if in the youthfulness that smiles on me,
if as lover and beloved, mother and Queen,
accustomed to the joys of life,
with a single sigh I made you a gift of it.
Ah this gift deserves a reward!
Here it is:
I ask that our children do not see you
take another wife in your arms.
If you promise it, if you swear it to me,
to our dear children, to the Gods,
I shall close my eyes in peace to eternal rest.
Alcestis! My treasure!
Ah! What you ask is my sacred duty.
Yes, I promise, I will fulfil it:
I swear to the Gods, to you.
You alone did I love, Alcestis, while you lived:
dead, I shall always adore you.
These children shall be my only children.
Every happiness flies from me with your death:
there remains for me weeping, mourning, pain,
that will end with the ending of my days…
And oh happy would I be,
if heaven hastened this sweet moment
to bring me to you again in the serene
calm abode, to the beautiful souls of the elect.
Come then and receive from the hand of your wife
these beloved pledges that I entrust to you
and take your last farewell.
The last!
Ah!… Yes.
I feel my heart rent
by a flood of sorrow!
Aspasia, Eumelus,
O dear sharers in this bosom!
Think of me, come
often to my tomb,
deck it with flowers.
(A loving shade I will hover round you.)
And of your poor mother’s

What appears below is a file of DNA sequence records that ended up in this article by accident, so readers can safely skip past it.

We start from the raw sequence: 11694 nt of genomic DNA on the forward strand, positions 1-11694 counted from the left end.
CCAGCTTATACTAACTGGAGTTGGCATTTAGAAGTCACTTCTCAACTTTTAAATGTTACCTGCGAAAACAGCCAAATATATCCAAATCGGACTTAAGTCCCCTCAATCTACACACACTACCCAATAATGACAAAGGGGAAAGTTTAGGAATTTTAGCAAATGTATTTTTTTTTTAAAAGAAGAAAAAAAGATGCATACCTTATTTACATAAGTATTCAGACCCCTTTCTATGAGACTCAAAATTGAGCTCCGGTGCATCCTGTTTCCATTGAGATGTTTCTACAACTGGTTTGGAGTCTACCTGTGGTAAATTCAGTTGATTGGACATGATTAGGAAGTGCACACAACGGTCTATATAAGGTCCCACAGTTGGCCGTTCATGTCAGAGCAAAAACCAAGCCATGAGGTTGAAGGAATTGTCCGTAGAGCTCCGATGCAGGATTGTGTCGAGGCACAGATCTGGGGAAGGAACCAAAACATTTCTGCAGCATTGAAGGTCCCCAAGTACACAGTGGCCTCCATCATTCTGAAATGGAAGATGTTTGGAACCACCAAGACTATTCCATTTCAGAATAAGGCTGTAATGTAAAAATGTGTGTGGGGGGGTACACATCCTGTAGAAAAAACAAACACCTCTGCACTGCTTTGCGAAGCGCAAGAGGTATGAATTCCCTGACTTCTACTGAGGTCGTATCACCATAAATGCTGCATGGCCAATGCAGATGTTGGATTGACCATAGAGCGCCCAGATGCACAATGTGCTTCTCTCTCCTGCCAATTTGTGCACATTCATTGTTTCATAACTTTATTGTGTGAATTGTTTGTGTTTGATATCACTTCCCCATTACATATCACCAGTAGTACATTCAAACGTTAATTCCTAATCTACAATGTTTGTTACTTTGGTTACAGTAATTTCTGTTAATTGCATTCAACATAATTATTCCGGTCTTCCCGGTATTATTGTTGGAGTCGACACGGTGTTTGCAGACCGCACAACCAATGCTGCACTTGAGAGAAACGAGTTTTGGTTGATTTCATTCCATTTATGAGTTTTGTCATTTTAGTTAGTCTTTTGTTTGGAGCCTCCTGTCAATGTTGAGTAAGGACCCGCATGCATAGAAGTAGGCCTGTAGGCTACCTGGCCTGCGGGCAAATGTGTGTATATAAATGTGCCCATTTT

memorable vow, faithfulness, love,
sometimes remind your father…
Dear children, ah, do not weep;
all his tender affection
your father promises you.
Dear children, ah, you alone will be
the comfort and the delight
of this heart!
Be consoled, O beloved husband!
Too barbarous is my fate!
Alcestis, Admetus
Ah my beloved! In such a moment
only your sorrow troubles me!
What bitter torment,
what torture, what death
to see my sweet wife
torn from me.
I am the example
of how much
a wretched man, O God,
can suffer living.
Gods, friends, ah who will help me!
Husband, children, ah, while she lives
embrace yet Alcestis.
Admetus, Ismene, Evander
But what sound of terrible voices,
what gloom and darkness
surprises us, covers us with horror!
So many fearful shades!
What will become of us! O consort!
So many ghosts of
fierce and threatening appearance!
What is their wish?
Eumelus, Aspasia
Ah mother!
Gods of the Underworld
Come, Alcestis; remember your vow;
never did fate so long delay
her harsh, savage severity.
Alas! Who shakes me!
Who stirs me
from that dulling of the senses
in which I languished, without any grief,
at peace and unspeaking.
Who are these that surround me!
Ah, I am lost!
Gods of the Underworld
Why do you stay!
You are the victim of Dis
Stop: hear be satisfied O gods,
and take away with you a loving husband.
who without her will surely live no more.
Gods of the Underworld
No more is allowed,
There is no more mercy.
But at least a moment…
But one more embrace…
Gods of the Underworld
No more is allowed,
there is no more mercy.
A God
Ah barbarians!
A God
Rein in, rash mortal,
the ill-considered passion that transports you.
Children, farewell!
Husband, farewell!
I die!
I am dead.
(Alcestis is carried off by the Gods of the Underworld. Admetus falls, fainting, and is led within.)
Scene 3
A Voice
Has she died?
Another Voice
Does she live no more?
Among those shades she is hidden
and has gone.
I freeze… with terror.
I tremble… with fear.
Ismene, Evander
O how we grieve!
Who will help us?
Who comfort us?
Weep, O country, O Thessaly,
Alcestis is dead,